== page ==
Strong Client Relationships
06 March 2012
Edwin Sim comments on “The Paradox of Excellence” a best seller that explores the need for senior executives and business owners to remind their loyal long term customers about the value and impact they’ve had on their customers.
A business’s primary purpose should be acquiring and keeping customers. Determining what your customers value and focusing on always pleasing them maximizes customer satisfaction and creates shareholder value.
A most vexing problem for many senior executives and business owners, that have run successful and profitable businesses for decades, is how to remind loyal long-term customers about their value and impact they’ve had on their businesses.
“Forgetting this rule of thumb could result in the loss of so many things both valuable and important to us; our customer relationships, our market share, and our strong reputation amongst our peers,” said David Mosby and Michael Weisman in their best seller “The Paradox of Excellence”.
Creating a profitable and sustainable competitive advantage
The authors said businesses can create profitable and sustainable competitive advantages by understanding their own businesses and services through the customer’s eyes and reinforcing the real costs of failing to match these services with value perceptions.
Moreover, service providers that continuously provide services for years to their customers may become “invisible” as they develop into an integral part of the client organizations. These same service providers also frequently become scapegoats when something goes wrong.
In many cases the better a service provider does a job, the more its performance becomes invisible.
“Improved performance does not necessarily translate into higher perceived value. In fact, it is more likely to shift the customer’s view of commodity performance upward and view any new improved performance for granted,” they said
All businesses therefore should clearly understand that expectations and satisfaction are dynamic and interdependent.
It is simply not enough to be excellent and allow customers or especially competitors to define the playing field. “Organizations must constantly provide the context for which they want to be judged.”
A common error of vendors who perform extraordinarily well is setting customer expectations so high that is often difficult to sustain. “It often leads to service-providers allowing a single negative situation to characterize and define an entire relationship between itself and its customer.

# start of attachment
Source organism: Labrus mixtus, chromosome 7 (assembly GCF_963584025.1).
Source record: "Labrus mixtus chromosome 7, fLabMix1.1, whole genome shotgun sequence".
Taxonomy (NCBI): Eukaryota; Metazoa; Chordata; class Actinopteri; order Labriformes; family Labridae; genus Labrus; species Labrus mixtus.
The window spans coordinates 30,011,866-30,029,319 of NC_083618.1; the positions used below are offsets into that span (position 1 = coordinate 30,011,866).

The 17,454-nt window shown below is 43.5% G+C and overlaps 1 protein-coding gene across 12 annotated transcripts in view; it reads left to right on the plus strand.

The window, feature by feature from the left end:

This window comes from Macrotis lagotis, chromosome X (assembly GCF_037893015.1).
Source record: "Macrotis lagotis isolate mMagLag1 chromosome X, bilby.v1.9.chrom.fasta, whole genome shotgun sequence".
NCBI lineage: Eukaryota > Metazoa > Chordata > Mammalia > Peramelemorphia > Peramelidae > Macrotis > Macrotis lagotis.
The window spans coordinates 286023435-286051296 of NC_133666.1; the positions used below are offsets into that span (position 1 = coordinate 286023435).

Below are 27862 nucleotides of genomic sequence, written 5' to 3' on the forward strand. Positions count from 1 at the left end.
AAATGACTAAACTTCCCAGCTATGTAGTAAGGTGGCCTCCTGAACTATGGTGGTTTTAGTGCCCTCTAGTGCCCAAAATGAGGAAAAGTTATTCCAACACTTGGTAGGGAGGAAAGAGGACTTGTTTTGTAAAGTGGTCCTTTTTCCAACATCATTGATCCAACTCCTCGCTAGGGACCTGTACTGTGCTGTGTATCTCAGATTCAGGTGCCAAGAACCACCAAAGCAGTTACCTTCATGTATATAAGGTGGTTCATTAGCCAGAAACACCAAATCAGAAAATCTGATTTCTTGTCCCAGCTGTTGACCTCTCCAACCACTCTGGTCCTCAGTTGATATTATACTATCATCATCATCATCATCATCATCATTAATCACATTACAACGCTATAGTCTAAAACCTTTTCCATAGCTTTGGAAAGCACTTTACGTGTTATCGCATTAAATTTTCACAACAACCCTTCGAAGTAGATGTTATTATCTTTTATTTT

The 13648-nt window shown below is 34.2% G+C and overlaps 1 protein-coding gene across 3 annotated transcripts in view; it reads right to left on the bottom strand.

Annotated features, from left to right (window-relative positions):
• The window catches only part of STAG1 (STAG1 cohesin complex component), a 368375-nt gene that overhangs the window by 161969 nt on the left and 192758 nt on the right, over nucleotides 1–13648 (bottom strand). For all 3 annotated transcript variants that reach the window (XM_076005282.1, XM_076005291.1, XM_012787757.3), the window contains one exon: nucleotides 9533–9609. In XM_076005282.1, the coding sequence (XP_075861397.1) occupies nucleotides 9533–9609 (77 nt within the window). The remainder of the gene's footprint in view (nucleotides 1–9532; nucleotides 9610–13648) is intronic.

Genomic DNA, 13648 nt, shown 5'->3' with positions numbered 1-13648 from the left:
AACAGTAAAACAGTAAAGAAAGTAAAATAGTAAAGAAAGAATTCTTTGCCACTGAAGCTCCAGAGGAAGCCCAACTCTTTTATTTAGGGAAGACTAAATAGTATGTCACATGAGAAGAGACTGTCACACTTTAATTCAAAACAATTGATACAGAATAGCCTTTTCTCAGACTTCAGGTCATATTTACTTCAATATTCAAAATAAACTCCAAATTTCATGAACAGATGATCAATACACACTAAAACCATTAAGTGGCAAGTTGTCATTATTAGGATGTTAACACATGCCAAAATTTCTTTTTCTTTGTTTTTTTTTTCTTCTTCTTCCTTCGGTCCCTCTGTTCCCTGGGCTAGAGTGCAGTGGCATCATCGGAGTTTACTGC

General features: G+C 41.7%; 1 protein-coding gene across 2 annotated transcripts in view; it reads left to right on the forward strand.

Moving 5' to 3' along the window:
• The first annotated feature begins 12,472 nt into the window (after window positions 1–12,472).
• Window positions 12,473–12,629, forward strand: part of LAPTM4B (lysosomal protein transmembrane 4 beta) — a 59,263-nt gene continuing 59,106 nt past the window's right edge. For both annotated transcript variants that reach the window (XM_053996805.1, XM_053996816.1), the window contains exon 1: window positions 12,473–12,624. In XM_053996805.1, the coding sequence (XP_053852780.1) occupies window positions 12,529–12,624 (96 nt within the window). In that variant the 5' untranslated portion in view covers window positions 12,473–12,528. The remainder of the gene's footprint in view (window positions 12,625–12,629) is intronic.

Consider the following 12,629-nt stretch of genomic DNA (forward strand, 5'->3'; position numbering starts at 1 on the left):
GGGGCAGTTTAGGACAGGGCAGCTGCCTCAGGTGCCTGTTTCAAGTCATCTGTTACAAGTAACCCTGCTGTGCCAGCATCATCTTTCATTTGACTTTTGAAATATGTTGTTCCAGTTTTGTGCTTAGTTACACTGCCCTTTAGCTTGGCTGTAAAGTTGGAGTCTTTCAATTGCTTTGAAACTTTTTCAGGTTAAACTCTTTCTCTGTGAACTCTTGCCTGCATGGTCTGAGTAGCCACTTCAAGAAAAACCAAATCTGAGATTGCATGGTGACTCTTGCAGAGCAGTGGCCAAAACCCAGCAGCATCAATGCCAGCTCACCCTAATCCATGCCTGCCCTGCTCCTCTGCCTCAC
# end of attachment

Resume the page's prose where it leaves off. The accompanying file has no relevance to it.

Most importantly, services providers and all businesses must learn how to manage client expectations. “Excellence is critical to victory, of course. But it’s not sufficient alone,” they said.
Companies must work as a team to identify, understand and manage ever-changing customers’ expectations.
They must also reinforce the importance of constantly reminding clients of the value-added they are contributing to the organization and provide continuous positive reinforcement of their distinguishing value and determine how they are going to communicate that unique benefit.
“Try not to be a man of success but rather a man of value,” the authors quote Albert Einstein.
Performance and its value must be proactively kept visible because in many cases perceptions can be declining while performance is improving,
We must also constantly reinforce our excellent performance with our clients, not only when marketing to a new client or competing for a specific opportunity but continuously while we provide services.
A common error of many vendors who perform extraordinarily well is setting customer expectations so high that it is frequently difficult to sustain. “It often leads to service-providers allowing a single negative situation to characterize and define an entire relationship between itself and its customer.
Companies must always reinforce their distinguishing values to the clients by providing timely and socially acceptable reinforcement of the distinguishing value delivered. We must make our invisible, high quality services visible to our customers.
How do we re-enforce our value to our long-term customers?
The key is establishing visibility of our value on an ongoing basis to our important customers by continuously communicating what’s unique and relevant about what we provide – the core point of our service differentiation.
These objectives can be achieved by simply redesigning IT systems and our sales teams and clients reports and by regularly updating our marketing materials.
Many companies don’t do enough to expose their performance levels because they mistakenly believe it’s more important to communicate with potential new clients rather than with long-term customers. They also assume that customers can easily observe any service improvements and readily recognize why they are a cut above the market.
We must remember that our long-term customers need context for evaluating our performance and the longer they stay with us, the more difficult it is to put our accomplishments into a competitive context.
Edwin Sim may be reached via email@example.com